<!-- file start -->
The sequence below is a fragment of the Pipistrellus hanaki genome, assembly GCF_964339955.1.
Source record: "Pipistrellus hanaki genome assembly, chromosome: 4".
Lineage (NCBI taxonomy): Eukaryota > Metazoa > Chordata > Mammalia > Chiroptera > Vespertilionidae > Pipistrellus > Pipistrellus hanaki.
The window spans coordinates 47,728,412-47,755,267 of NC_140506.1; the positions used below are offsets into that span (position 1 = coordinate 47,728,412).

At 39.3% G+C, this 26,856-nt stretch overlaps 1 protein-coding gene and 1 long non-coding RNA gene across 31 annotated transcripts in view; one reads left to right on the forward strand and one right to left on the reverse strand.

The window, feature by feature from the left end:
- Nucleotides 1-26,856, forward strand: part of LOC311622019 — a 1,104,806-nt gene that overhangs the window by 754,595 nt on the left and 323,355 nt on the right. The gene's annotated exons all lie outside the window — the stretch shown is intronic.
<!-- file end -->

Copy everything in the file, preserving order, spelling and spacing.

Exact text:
The sequence below is a fragment of the Pipistrellus hanaki genome, assembly GCF_964339955.1.
Source record: "Pipistrellus hanaki genome assembly, chromosome: 4".
Lineage (NCBI taxonomy): Eukaryota > Metazoa > Chordata > Mammalia > Chiroptera > Vespertilionidae > Pipistrellus > Pipistrellus hanaki.
The window spans coordinates 47,728,412-47,755,267 of NC_140506.1; the positions used below are offsets into that span (position 1 = coordinate 47,728,412).

At 39.3% G+C, this 26,856-nt stretch overlaps 1 protein-coding gene and 1 long non-coding RNA gene across 31 annotated transcripts in view; one reads left to right on the forward strand and one right to left on the reverse strand.

The window, feature by feature from the left end:
- Nucleotides 1-26,856, forward strand: part of LOC311622019 — a 1,104,806-nt gene that overhangs the window by 754,595 nt on the left and 323,355 nt on the right. The gene's annotated exons all lie outside the window — the stretch shown is intronic.